Finally, the budget cuts have also impacted negatively on the subsidies to independent schools.
In certain provinces the education departments have been able to pay only 50% of what schools are entitled to. This threatens the very existence of low-income independent schools, of which there are more than 30 in the Catholic schools network serving marginalised communities where there is seldom another school.
78% Grade 4 learners Can’t Read for Meaning
There are 12932565 learners, 418613 educators in 25574 public schools across the country. It is clear that the country has been able to improve accessibility and attendance but equity and quality remain the biggest challenges within the system.
The 2016 results of the Progress in International Reading Literacy Study, released in December, indicate that 78% of Grade 4 learners cannot read for meaning in any language.
Even though the 2017 National Senior Certificate results at 5% show a 3% improvement over 2016, it is significant to note that there was a decrease of about 100000 in the number of candidates who wrote in 2017.
It is encouraging to see that the schools serving the poorest learners, in quintiles 1-3, have seen an increase in the number of bachelor passes: 48% of learners.
The general pass rate in mathematics remains low as only 22% of candidates obtained 50% and above, while subjects like accounting, agricultural science and business studies are on the decline.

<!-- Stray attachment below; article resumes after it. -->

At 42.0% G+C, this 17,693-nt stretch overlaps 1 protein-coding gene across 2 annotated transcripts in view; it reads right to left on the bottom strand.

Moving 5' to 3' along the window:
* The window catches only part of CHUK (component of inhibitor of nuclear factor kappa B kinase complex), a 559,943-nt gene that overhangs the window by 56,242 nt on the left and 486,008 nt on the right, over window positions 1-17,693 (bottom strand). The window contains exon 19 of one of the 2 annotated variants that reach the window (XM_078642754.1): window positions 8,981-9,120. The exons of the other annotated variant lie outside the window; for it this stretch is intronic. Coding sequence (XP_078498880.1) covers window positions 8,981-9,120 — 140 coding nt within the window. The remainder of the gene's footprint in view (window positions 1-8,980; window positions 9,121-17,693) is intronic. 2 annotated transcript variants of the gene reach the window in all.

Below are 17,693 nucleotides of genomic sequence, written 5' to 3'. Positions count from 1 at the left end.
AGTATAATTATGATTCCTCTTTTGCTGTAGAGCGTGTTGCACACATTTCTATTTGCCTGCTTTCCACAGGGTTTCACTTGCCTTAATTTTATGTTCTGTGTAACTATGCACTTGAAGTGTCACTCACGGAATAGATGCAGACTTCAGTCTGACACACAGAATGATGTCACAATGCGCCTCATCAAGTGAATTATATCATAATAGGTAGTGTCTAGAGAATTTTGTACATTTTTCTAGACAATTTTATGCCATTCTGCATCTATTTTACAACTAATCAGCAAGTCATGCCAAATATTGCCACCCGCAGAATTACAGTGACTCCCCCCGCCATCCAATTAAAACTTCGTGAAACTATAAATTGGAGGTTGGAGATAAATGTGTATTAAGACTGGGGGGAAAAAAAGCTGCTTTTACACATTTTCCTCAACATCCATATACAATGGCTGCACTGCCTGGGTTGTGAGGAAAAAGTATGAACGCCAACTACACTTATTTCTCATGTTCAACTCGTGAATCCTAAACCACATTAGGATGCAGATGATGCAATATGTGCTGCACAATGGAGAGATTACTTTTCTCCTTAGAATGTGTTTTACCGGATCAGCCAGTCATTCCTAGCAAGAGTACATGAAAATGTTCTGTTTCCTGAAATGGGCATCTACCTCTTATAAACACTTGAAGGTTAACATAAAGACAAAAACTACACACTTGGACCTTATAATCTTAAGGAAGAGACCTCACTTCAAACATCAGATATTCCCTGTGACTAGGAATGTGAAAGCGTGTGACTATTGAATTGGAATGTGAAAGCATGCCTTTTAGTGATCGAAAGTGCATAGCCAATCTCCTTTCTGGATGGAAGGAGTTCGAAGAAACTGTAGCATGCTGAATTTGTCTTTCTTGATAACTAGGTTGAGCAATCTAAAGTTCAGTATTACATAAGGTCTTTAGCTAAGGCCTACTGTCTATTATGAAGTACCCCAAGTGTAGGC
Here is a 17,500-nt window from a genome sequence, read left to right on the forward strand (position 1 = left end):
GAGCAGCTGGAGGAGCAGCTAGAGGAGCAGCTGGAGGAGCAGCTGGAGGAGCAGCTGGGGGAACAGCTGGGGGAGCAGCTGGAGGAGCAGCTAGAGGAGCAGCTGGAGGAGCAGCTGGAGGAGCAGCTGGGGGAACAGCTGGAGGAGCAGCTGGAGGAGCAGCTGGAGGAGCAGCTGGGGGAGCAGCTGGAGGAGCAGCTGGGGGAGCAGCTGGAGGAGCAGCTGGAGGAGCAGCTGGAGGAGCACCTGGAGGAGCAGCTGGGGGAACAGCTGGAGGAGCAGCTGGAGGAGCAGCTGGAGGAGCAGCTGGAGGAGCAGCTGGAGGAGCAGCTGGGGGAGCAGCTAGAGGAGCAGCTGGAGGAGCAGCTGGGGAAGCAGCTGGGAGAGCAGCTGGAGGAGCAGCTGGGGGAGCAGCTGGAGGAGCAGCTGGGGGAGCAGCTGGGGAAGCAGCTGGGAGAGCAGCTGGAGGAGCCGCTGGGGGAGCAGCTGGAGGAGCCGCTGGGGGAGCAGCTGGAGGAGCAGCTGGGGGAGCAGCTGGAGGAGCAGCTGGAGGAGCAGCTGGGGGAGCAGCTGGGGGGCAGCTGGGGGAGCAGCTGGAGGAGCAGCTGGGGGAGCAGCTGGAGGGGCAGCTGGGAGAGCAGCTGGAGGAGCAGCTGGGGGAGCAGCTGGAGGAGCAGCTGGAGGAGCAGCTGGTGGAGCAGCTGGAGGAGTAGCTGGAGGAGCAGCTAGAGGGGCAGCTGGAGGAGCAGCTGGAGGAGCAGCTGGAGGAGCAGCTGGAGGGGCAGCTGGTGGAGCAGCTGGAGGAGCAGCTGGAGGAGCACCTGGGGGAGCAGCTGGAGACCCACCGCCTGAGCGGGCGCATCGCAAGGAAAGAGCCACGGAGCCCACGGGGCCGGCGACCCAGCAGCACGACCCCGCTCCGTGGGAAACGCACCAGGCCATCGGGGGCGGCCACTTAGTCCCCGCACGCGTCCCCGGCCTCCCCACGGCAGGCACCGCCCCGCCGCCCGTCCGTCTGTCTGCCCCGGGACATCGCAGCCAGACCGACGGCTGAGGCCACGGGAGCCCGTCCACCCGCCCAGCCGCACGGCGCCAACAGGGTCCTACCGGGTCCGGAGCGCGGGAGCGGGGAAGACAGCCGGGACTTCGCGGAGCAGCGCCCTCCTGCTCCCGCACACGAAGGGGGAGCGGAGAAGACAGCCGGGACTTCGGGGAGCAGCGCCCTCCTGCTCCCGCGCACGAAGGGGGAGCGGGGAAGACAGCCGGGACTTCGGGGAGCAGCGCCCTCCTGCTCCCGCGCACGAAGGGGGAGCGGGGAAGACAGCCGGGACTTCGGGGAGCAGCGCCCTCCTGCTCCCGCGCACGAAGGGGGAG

As a result of the budget cuts, many provinces have been unable to fill vacant promotional posts, impacting negatively on teaching and learning.
The dynamics of learner mobility from rural provinces like KwaZulu-Natal, Limpopo and Eastern Cape have caused pressure on urbanised provinces like Gauteng and Western Cape, calling for a more flexible post-provisioning model.
Violence in Schools
Another big challenge is the issue of violence in schools. This is manifested by corporal punishment administered by teachers, educators being attacked at school by outsiders or even learners, and the sexual abuse of learners.
In certain instances the DBE has had to intervene where communities have prevented learners from going to school as they protest for service delivery.
The unfortunate incidents of alleged racism in both public and independent schools have not helped but have rather exacerbated the problem.
Finally, there is general consensus among experts that there is a shortage of teachers in certain areas, especially for foundation phase and ECD.
The supply of graduate teachers is insufficient to meet the demand.
Challenges of initial teacher education degrees also aggravate the problem as new teachers are generally better at content knowledge but fail in classroom management and teaching methodology.
The challenges of inequality remain in the system and cannot be ignored.
The schooling system is characterised by about 20% wealthy schools and 80% poor schools. The resources that both types can access are incomparable, and unless this is addressed, ours will remain a skewed educational environment perpetuating intergenerational poverty and deprivation.
The above analysis shows a system that, at least in theory, seems to be on the right track towards improvement but needs impetus towards achieving the goals of the National Development Plan — and accountability processes need to be strengthened.
Mduduzi Qwabe is the manager for policy, advocacy and government relations at the Catholic Institute of Education.